Film director, Amy Adrion, looks back on her time studying literature at King’s fondly.
'I loved being in London and King’s opened up my mind to the power of stories.'
Telling stories has become important in Amy’s career. After graduating, she decided to turn to filmmaking and she has just completed her first film about sexism in the film industry, enlisting many big female directors who reveal their stories to the world.
Here, Amy talks about her film and how Hollywood may be on the cusp of big changes:
‘Women directors like myself have long been aware of the issues and challenges that female directors face. The numbers of women being hired for jobs is so much lower than the number of men that it’s become clear that sexual discrimination is playing a part.
‘There’s been no movement or progress decade after decade. But, finally, attitudes are beginning to shift and people are feeling that change is possible. Directors, actors and producers across entertainment are standing up talking about sexual harassment, pay equity or discrimination in hiring. They’re saying, ‘you need to listen to me and I’m not going to let this go.’
‘For the first time, powerful forces are also coming to aid of these women – there are two cases currently going through the US Department of Justice looking in to systemic discrimination of women directors. It seems like finally there might be some movement on these issues and I wanted to document this exciting time.
‘Half the Picture, tells the stories of dozens of successful women directors who talk about their lives, the industry they move in and the highs and lows they’ve had in their career. They highlight that, for the first time, women filmmakers may be getting a glimpse of a future that values their voices equally.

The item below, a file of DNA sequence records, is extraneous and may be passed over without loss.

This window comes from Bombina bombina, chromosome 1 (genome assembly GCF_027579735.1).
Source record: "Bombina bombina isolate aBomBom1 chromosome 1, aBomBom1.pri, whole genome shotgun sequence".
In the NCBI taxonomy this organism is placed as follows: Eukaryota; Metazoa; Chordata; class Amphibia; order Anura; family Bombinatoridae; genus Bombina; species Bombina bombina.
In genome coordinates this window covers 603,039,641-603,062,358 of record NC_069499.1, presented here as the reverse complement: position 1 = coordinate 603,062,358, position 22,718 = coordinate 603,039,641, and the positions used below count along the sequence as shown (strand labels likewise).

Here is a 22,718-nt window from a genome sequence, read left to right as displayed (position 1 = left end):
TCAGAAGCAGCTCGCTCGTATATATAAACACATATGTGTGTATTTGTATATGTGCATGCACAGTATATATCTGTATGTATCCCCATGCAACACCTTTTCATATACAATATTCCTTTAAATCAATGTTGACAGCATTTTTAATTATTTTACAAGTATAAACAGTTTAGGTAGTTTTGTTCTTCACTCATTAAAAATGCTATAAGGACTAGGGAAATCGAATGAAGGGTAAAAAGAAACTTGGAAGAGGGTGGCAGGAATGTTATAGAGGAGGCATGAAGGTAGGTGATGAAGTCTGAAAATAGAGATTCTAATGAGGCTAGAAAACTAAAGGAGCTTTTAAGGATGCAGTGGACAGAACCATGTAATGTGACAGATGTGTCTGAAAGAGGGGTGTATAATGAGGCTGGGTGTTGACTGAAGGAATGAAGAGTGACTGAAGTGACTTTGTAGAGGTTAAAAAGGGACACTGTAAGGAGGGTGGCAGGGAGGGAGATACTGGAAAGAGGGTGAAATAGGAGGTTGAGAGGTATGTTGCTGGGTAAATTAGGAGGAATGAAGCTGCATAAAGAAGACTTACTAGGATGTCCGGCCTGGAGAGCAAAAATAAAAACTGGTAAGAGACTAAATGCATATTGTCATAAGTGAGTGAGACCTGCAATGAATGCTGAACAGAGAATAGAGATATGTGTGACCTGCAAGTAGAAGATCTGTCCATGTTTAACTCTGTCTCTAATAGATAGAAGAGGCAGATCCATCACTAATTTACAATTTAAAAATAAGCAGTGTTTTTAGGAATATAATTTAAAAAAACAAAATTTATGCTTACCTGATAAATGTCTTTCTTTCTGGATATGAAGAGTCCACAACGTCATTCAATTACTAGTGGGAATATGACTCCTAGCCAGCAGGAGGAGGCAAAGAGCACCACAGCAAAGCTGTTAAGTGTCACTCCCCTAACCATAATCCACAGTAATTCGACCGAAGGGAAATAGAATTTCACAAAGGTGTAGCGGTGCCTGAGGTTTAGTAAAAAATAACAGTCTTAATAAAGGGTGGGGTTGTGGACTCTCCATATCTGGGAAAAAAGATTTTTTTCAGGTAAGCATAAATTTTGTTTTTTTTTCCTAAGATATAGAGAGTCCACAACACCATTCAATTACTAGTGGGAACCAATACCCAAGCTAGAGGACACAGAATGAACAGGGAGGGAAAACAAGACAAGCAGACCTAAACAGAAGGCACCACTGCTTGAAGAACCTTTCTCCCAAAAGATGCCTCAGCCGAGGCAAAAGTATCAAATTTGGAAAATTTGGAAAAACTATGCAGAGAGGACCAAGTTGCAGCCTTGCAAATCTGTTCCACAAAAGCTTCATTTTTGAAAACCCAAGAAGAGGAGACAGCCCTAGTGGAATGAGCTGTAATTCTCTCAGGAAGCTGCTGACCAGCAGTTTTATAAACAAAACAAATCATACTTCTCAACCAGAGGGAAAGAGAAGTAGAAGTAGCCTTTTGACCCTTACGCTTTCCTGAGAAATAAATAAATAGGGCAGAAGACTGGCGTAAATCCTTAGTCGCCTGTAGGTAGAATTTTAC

‘I was very lucky to get lots of fantastic female directors involved in the film. All the women who sat and talked to us have spoken out about discrimination before. They are making television programmes and movies and are extremely busy but they took time to take part because they care about this issue so deeply. We started by interviewing one or two fantastic women and, after a few interviews, they shared the project with their friends and the power of momentum meant we were getting more and more people talking to us.
‘So many of these women are incredibly established and at the top of their game and so it was a bit of a surprise to find that they have had as tough of a road as they’ve had. They encountered all of the challenges that my friends and I have encountered. It was hard for them to raise money, hard for them to get hired at studios and hard to make programmes for television even after they had made successful films. Despite being very different people with different opinions, they all shared that sense of defiance and self confidence that helped them through those difficult times and rejections.
‘I admire these women so much and to hear they struggled just as much as the rest of us was surprising and encouraging. It made me think that ‘if they made it through challenges, so can I.
‘The response to the film so far has been overwhelming and humbling. We opened in theatres in New York initially and then moved on to Los Angeles and the Sundance Film Festival in London. At every screening I’ve been to, I’ve had women saying, ‘this is what I needed to hear, I had an idea and this has given me the push to continue with it.’ For me, it’s been incredible to hear and the dream reaction!
‘This film has been a joy to work on and if it is just one of the voices contributing to the chorus of voices of women standing up then that’s a great honour.'
Half the Picture should reach television screens soon and, in the meantime, watch the trailer: